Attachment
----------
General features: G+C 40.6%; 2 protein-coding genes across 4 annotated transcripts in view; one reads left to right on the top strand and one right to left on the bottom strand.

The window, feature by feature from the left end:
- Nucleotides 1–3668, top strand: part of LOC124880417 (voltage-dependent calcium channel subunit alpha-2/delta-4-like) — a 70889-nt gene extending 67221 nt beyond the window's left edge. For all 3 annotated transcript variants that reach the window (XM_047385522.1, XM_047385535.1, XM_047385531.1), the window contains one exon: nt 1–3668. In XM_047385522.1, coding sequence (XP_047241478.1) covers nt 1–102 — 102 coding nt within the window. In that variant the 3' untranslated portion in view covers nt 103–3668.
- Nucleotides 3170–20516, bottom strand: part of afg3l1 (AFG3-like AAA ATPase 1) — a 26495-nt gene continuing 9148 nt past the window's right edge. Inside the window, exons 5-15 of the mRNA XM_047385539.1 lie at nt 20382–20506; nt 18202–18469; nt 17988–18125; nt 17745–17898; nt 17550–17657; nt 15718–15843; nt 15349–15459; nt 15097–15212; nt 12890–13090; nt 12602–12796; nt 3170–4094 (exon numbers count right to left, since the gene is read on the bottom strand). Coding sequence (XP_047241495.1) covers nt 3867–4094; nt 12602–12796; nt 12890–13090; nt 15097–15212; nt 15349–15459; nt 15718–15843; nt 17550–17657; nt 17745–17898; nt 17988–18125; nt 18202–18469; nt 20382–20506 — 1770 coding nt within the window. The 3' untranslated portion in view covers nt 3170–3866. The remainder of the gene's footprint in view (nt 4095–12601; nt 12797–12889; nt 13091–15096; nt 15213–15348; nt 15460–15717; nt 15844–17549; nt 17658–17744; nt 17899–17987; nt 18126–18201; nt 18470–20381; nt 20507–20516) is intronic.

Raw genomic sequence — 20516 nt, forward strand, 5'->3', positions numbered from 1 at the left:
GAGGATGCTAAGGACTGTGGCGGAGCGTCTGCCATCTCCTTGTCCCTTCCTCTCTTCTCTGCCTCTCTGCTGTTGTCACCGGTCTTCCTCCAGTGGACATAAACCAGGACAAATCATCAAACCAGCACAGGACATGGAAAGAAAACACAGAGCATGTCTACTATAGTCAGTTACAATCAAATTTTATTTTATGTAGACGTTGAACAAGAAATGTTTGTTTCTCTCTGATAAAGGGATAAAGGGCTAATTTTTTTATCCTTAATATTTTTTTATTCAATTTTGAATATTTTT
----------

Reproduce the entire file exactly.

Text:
General features: G+C 40.6%; 2 protein-coding genes across 4 annotated transcripts in view; one reads left to right on the top strand and one right to left on the bottom strand.

The window, feature by feature from the left end:
- Nucleotides 1–3668, top strand: part of LOC124880417 (voltage-dependent calcium channel subunit alpha-2/delta-4-like) — a 70889-nt gene extending 67221 nt beyond the window's left edge. For all 3 annotated transcript variants that reach the window (XM_047385522.1, XM_047385535.1, XM_047385531.1), the window contains one exon: nt 1–3668. In XM_047385522.1, coding sequence (XP_047241478.1) covers nt 1–102 — 102 coding nt within the window. In that variant the 3' untranslated portion in view covers nt 103–3668.
- Nucleotides 3170–20516, bottom strand: part of afg3l1 (AFG3-like AAA ATPase 1) — a 26495-nt gene continuing 9148 nt past the window's right edge. Inside the window, exons 5-15 of the mRNA XM_047385539.1 lie at nt 20382–20506; nt 18202–18469; nt 17988–18125; nt 17745–17898; nt 17550–17657; nt 15718–15843; nt 15349–15459; nt 15097–15212; nt 12890–13090; nt 12602–12796; nt 3170–4094 (exon numbers count right to left, since the gene is read on the bottom strand). Coding sequence (XP_047241495.1) covers nt 3867–4094; nt 12602–12796; nt 12890–13090; nt 15097–15212; nt 15349–15459; nt 15718–15843; nt 17550–17657; nt 17745–17898; nt 17988–18125; nt 18202–18469; nt 20382–20506 — 1770 coding nt within the window. The 3' untranslated portion in view covers nt 3170–3866. The remainder of the gene's footprint in view (nt 4095–12601; nt 12797–12889; nt 13091–15096; nt 15213–15348; nt 15460–15717; nt 15844–17549; nt 17658–17744; nt 17899–17987; nt 18126–18201; nt 18470–20381; nt 20507–20516) is intronic.

Raw genomic sequence — 20516 nt, forward strand, 5'->3', positions numbered from 1 at the left:
GAGGATGCTAAGGACTGTGGCGGAGCGTCTGCCATCTCCTTGTCCCTTCCTCTCTTCTCTGCCTCTCTGCTGTTGTCACCGGTCTTCCTCCAGTGGACATAAACCAGGACAAATCATCAAACCAGCACAGGACATGGAAAGAAAACACAGAGCATGTCTACTATAGTCAGTTACAATCAAATTTTATTTTATGTAGACGTTGAACAAGAAATGTTTGTTTCTCTCTGATAAAGGGATAAAGGGCTAATTTTTTTATCCTTAATATTTTTTTATTCAATTTTGAATATTTTT